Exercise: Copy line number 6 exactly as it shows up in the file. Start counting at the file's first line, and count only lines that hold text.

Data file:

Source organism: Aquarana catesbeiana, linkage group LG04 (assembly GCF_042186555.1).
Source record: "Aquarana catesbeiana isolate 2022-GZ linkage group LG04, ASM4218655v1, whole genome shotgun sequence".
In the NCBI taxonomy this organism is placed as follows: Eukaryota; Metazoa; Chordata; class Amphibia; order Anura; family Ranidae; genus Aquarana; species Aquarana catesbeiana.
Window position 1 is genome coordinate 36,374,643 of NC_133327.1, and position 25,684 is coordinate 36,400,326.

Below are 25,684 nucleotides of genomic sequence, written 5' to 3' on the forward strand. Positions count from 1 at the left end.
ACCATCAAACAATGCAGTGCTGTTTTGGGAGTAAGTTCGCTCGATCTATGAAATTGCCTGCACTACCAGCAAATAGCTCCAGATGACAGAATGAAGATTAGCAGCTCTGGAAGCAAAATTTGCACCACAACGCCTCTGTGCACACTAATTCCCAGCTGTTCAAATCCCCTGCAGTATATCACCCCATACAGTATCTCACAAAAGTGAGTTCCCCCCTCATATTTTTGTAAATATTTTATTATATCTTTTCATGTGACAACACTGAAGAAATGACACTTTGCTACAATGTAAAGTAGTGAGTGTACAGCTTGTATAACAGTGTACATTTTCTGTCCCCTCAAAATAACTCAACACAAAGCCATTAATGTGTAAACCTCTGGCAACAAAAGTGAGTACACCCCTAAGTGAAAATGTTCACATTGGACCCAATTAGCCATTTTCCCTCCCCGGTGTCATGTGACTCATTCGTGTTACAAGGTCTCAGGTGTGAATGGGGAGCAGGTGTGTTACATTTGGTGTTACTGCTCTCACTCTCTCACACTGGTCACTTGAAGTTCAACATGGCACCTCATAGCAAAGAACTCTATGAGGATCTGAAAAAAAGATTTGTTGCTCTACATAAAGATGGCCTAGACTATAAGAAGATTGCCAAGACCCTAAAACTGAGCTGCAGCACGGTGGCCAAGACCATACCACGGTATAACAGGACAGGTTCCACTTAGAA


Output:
ACCATCAAACAATGCAGTGCTGTTTTGGGAGTAAGTTCGCTCGATCTATGAAATTGCCTGCACTACCAGCAAATAGCTCCAGATGACAGAATGAAGATTAGCAGCTCTGGAAGCAAAATTTGCACCACAACGCCTCTGTGCACACTAATTCCCAGCTGTTCAAATCCCCTGCAGTATATCACCCCATACAGTATCTCACAAAAGTGAGTTCCCCCCTCATATTTTTGTAAATATTTTATTATATCTTTTCATGTGACAACACTGAAGAAATGACACTTTGCTACAATGTAAAGTAGTGAGTGTACAGCTTGTATAACAGTGTACATTTTCTGTCCCCTCAAAATAACTCAACACAAAGCCATTAATGTGTAAACCTCTGGCAACAAAAGTGAGTACACCCCTAAGTGAAAATGTTCACATTGGACCCAATTAGCCATTTTCCCTCCCCGGTGTCATGTGACTCATTCGTGTTACAAGGTCTCAGGTGTGAATGGGGAGCAGGTGTGTTACATTTGGTGTTACTGCTCTCACTCTCTCACACTGGTCACTTGAAGTTCAACATGGCACCTCATAGCAAAGAACTCTATGAGGATCTGAAAAAAAGATTTGTTGCTCTACATAAAGATGGCCTAGACTATAAGAAGATTGCCAAGACCCTAAAACTGAGCTGCAGCACGGTGGCCAAGACCATACCACGGTATAACAGGACAGGTTCCACTTAGAA